Issues and challenges facing aviation in the Americas up for debate
The latest issues and challenges facing aviation in the Americas will be debated at conference sessions at the 11th annual Routes Americas event starting in a few days. Sessions will include how the industry across South and Central America has picked itself up following a series of devastating natural disasters in 2017.
The aviation industry will gather in Quito next week (February 13-15) to plan and negotiate new air services within North and South America and the Caribbean. The event will bring together airlines, airports, and tourism authorities to develop air route networks. The 2018 event is hosted by the Municipality of Quito, Secretariat of Productive Development and Competitiveness, Quito Turismo, and Corporación Quiport.
There will be 650 delegates taking part in 2,100 meetings. Leading airlines that will attend include American Airlines, International Airlines Group (IAG), Aeroméxico, Air Canada, LATAM, TAME, and JetSmart. Around 70 airlines, 150 airports, and 35 tourism authorities are expected in total.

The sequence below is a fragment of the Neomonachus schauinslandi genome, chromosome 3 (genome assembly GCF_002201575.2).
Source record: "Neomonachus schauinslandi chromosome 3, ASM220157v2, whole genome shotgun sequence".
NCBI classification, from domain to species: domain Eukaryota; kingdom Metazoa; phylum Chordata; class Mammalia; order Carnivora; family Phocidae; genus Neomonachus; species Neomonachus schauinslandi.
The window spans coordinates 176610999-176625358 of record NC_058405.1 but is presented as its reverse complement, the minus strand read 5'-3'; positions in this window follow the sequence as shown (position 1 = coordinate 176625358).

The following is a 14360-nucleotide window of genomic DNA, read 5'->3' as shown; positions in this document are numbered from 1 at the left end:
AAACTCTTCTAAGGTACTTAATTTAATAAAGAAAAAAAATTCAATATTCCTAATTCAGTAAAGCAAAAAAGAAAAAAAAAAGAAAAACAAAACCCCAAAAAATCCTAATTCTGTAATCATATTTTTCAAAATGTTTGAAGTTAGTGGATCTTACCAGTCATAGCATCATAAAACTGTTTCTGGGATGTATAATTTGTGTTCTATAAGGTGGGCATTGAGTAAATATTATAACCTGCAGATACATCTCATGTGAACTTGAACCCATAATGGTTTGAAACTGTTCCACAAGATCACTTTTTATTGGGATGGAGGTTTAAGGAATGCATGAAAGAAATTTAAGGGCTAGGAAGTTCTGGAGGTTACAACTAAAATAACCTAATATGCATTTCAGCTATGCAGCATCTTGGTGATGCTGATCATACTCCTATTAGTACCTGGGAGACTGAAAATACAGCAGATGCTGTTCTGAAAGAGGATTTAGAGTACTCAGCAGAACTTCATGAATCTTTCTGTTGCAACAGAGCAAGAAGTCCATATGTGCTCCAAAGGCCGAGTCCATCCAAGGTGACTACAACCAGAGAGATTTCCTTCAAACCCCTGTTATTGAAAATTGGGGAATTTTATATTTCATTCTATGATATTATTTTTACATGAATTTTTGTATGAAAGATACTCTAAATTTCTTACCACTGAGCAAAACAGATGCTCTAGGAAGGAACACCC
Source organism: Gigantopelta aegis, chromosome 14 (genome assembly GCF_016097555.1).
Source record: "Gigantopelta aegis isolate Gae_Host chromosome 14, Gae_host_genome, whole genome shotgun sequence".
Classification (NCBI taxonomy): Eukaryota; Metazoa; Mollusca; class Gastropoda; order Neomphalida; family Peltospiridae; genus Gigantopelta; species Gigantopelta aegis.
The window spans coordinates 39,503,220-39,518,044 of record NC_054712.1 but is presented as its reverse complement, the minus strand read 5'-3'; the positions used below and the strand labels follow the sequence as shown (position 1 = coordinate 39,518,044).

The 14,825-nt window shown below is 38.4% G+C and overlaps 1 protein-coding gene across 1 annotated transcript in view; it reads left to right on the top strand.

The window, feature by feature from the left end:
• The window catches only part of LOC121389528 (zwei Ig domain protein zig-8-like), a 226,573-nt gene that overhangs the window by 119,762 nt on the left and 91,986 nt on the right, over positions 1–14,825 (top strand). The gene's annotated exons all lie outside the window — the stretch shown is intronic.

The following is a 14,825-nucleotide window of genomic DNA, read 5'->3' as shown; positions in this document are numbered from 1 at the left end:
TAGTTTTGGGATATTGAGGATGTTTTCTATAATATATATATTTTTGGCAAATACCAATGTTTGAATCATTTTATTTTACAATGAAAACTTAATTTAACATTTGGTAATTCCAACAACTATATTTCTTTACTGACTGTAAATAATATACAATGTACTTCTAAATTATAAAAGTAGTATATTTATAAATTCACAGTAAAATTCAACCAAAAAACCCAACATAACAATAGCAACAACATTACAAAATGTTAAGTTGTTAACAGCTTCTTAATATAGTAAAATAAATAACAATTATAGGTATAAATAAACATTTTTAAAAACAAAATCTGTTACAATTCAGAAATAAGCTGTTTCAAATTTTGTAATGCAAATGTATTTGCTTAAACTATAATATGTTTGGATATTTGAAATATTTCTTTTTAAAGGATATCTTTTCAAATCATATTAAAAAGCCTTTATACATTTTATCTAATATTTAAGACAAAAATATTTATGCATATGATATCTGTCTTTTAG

High-profile speakers include: Juan Carlos Zuazua, Chief Executive Officer, VivaAerobus; Declan Ryan, Chief Executive Officer, Viva Air; Maribel Rodriguez, Regional Director of Southern Europe and LATAM, World Travel & Tourism Council (WTTC); and Peter Cerdá, Regional Vice President, The Americas, International Air Transport Association (IATA).
Quito is a rapidly-growing tourism destination. Named as one of the first UNESCO World Cultural Heritage sites in 1978, the city has a well-preserved Spanish colonial center and is the gateway to the Ecuadorian Amazon and the Galapagos Islands.
The travel and tourism industry in Ecuador directly supported 137,500 jobs in 2016 and its GDP contribution was more than $2bn. The World Travel & Tourism Council has estimated that the sector’s employment contribution will rise to 196,000 jobs by 2027 and its GDP could be worth $3.36bn, equivalent to 2.5 percent of overall GDP.
In December 2017, Ecuador’s President, Lenín Moreno, signed an executive decree for the adoption of an Open Skies policy – a move that has the potential to boost connectivity, unlock new markets, increase tourism, and create new jobs.
Quito International Airport is the main gateway to Ecuador. As a result of Quiport’s efforts in acquiring new international destinations with an increased number of airlines in operation, the airport’s IATA Connectivity Index has more than doubled within the last six years (from 4.25% to 10.24%). The airport has invested more than $133m in projects to improve the infrastructure and quality of services.